Cassavetes tries to make the film documentary in approach, with black and white film stock, and narrative regarding the history of Reuben's tragedy. His parents are Rowlands and Steven Hill. Hill comes from a family of achievers, and has high hopes for the boy. But as the child does not respond to such things as just walking, he is tested several times. To the despair of Rowlands and the denial of Hill Reuben is found to be retarded. Finally Hill agrees to putting Reuben into Lancaster's clinic. But the tragedy continues - After an initial period Rowland (who eventually remarries to Lawrence Tierney) stops visiting. Hill never comes at all - burying himself in his building firm.

    Much of the film follows the internal conflict between Garland and Lancaster regarding the proper approach to caring for Reuben. Garland is quite big-hearted, and reaches out to the little boy (which Reuben does appreciate). But Lancaster's scheme of care is to get more interaction between the children, and to get them to have a sense of self-reliance and worth. He sees Garland's well-intentioned love as being detrimental because discipline is needed to get Reuben to understand rules of conduct, and Lancaster has seen too many children ruined by the best of intentions: they are treated as children even as adults, and never emotionally grow up.

    Nature or nurture? It is an age old problem, made more vivid here by the individuals whose lives are affected by the method of treatment offered. Garland brings the crisis to a boil when she contacts (despite Lancaster's prohibition) Rowlands and Tierney to visit the boy. She lies to them, and when Rowlands realizes why Rowlands laces into Garland demanding to know how Garland can think Rowlands never thinks of Reuben or totally has stopped loving the boy. It is just that the strain it put on her and her husband, and Reuben's little sister, is too much to bear. But later Rowlands faces an even harsher verdict. Reuben runs away, and when Rowlands calls Hill down from his job he is hostile about the incident, and openly wishes the boy had died.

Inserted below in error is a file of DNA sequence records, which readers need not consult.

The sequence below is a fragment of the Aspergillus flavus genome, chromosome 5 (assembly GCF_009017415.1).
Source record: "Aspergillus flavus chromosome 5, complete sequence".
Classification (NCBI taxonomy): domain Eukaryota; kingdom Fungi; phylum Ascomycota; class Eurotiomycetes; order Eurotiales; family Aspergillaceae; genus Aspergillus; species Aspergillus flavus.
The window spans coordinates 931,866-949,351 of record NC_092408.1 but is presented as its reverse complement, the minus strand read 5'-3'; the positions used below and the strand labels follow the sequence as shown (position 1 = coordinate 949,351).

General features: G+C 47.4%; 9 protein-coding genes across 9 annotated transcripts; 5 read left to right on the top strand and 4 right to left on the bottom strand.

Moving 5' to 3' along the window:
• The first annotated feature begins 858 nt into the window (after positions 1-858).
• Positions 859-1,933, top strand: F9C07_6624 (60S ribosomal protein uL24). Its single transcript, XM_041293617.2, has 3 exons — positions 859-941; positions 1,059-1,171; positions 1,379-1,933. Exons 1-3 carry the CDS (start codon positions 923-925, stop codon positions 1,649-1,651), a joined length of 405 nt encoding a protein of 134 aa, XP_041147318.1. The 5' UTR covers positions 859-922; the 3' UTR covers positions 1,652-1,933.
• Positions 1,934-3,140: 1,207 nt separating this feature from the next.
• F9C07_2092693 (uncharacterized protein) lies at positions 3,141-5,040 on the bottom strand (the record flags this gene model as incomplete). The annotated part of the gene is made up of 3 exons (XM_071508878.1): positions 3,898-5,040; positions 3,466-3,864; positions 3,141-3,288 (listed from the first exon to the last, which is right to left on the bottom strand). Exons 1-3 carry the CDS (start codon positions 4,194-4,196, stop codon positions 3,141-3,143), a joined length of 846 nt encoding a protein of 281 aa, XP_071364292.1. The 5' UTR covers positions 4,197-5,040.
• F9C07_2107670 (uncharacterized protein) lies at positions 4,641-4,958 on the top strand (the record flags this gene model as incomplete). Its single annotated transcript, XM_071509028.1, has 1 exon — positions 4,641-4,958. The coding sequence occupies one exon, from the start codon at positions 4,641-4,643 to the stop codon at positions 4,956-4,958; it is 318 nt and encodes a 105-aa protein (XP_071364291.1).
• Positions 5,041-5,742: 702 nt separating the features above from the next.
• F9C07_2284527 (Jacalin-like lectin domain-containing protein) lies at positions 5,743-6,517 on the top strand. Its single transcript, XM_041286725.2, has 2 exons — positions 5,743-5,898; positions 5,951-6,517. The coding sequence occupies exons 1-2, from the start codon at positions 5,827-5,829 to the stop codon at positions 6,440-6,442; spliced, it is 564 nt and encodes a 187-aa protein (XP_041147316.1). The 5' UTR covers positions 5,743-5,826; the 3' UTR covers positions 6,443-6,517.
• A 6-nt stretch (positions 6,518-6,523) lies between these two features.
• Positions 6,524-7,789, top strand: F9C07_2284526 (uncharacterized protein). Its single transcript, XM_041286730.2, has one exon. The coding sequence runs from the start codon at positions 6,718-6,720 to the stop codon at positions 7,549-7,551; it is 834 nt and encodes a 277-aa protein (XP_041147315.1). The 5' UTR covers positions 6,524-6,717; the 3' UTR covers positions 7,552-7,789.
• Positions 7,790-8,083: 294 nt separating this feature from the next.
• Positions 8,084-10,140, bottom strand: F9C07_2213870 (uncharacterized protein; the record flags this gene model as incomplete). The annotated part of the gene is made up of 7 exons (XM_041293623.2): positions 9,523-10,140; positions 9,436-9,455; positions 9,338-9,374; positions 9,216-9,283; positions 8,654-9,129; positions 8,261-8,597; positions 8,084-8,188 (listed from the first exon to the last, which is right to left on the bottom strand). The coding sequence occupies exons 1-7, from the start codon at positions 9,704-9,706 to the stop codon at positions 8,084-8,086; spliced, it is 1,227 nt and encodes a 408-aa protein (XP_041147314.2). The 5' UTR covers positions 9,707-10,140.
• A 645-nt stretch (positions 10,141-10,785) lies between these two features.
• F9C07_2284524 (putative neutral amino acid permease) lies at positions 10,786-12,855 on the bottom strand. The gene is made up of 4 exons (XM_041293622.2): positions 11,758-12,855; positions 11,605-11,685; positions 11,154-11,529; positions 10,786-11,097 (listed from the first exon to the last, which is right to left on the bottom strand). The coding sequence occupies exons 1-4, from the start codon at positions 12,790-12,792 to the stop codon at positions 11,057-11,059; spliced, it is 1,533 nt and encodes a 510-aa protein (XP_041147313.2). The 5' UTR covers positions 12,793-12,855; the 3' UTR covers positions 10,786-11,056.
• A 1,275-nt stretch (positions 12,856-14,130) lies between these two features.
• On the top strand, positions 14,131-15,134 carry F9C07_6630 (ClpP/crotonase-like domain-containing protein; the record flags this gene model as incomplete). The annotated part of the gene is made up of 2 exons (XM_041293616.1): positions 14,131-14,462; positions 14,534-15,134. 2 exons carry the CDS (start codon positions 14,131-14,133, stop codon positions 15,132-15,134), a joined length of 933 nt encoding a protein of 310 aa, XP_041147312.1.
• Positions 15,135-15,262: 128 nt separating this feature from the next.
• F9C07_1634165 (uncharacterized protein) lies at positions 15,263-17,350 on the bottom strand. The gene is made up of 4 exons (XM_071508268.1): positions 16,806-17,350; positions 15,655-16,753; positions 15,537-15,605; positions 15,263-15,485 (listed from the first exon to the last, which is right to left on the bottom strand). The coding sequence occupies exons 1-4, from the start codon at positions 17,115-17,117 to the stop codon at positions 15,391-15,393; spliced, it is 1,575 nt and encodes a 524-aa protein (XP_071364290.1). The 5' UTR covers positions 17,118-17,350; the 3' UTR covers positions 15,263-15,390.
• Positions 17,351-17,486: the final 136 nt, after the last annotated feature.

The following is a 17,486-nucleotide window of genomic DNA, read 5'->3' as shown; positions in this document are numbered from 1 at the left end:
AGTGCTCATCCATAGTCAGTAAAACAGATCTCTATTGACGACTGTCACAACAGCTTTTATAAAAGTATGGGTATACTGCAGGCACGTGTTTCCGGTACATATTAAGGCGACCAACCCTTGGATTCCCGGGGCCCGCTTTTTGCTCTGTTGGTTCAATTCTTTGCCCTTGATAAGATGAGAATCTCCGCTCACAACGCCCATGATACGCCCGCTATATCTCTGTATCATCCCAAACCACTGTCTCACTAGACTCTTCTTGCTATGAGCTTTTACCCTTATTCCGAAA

Later Hill calms down a bit, and decides to take the child's fate into his own hands. He has a meeting with a member of the staff of Lancaster's clinic (Paul Stewart), and says that he is willing to leave Reuben there if he is just isolated. Stewart points out this is not possible, leaving Hill with a choice: let Reuben remain in the clinic or put him into an mental institution for the rest of his life. Hill has not fully decided when he goes to see Lancaster's clinic during Thanksgiving, and sees the children in a production that Garland was in charge of.

    It is a stark film - and not one for people who like life to be pretty and "normal". A key scene, where Lancaster teaches a contrite Garland a lesson, is when he shows her a separate room she has not seen before. All the inmates are adults who had been treated as Hill might want Reuben to be treated (by a "caring" staff in a mental institution). It is a lesson on the unconscious waste of human vitality and dignity that misplaced care can sometimes produce.

    The performances are good, particularly Garland (who was in one of her emotional troughs at that period). Lancaster's tough love figure initially turns one off, until one sees the results of Garland's interference. But best is Rowlands, who in her scene with Garland demonstrates how the latter's well-meaning attempt to help just reopened jagged emotional injuries. Hill too is fine as a man whose disappointment ruined his vision of what should be done. And Stewart, whose part is somewhat peripheral, is able to validate Lancaster's methods do work, and that there is a better future for these unfortunate children if they are allowed to be guided to help themselves find it.
  • One of two of Mr. Cassavetes' forays into studio film-making in the early 60's which did not work for him (Stanley Kramer as produce, duh). Actually a touching film dealing with mentally challenged children, dysfunctional parenting, and the System. Gena Rowlands is beautiful and very moving as the main boy's mother and Steven Hill does justice as the father. Burt Lancaster is fine as Ms. Judy Garland in a dramatic role that's within her capabilities. The main child actor is excellent!

    A 7 out of 10. Best performance = Gena Rowlands. I'm sure this film bombed because the studio re-edited it and Cassavetes was not pleased (no surprise). Beautiful script and cinematoraphy as well.
  • This film is a revealing look at the method of treatment of mentally impaired in the 1960s. There are times where the students at the school appear to be stereotyped, but it is strangely convincing. The scenes in the asylum are very distrurbing and to a point frightning because you begin to wonder were these are real people or only actors. It is so convincing that you begin to wonder about these peoples' lives and if they are still alive. The character of Reuben ans Dr. Clark are totally convincing and thuroughly sympathetic.